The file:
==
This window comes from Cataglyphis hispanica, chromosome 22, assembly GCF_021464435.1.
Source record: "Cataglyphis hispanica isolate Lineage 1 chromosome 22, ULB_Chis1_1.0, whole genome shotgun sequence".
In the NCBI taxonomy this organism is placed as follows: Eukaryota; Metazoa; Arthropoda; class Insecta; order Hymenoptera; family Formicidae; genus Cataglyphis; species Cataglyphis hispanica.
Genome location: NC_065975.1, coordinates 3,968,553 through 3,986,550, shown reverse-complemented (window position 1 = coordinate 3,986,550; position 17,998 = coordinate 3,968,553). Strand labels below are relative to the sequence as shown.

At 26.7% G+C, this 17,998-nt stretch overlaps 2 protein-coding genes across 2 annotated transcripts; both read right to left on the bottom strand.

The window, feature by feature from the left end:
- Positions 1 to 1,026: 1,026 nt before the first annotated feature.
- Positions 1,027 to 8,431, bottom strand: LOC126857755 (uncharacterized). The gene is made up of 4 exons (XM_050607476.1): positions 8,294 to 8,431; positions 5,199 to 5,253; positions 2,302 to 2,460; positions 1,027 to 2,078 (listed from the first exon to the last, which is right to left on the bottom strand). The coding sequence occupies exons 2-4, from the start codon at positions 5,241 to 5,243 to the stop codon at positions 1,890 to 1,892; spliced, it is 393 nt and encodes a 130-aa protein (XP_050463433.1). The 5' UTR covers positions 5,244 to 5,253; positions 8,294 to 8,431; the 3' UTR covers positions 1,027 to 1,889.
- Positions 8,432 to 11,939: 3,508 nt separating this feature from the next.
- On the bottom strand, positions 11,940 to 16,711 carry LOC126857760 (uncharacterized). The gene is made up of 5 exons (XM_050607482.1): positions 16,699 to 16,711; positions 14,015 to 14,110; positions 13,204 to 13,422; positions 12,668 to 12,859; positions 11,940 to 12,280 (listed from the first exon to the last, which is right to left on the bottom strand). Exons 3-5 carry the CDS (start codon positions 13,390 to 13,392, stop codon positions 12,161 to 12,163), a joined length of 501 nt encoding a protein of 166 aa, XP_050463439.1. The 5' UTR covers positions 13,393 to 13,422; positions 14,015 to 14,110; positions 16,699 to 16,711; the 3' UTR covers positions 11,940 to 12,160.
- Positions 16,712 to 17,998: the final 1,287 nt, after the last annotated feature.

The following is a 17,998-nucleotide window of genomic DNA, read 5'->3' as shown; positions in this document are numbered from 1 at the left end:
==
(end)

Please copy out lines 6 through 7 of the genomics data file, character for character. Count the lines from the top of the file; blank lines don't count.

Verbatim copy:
The window, feature by feature from the left end:
- Positions 1 to 1,026: 1,026 nt before the first annotated feature.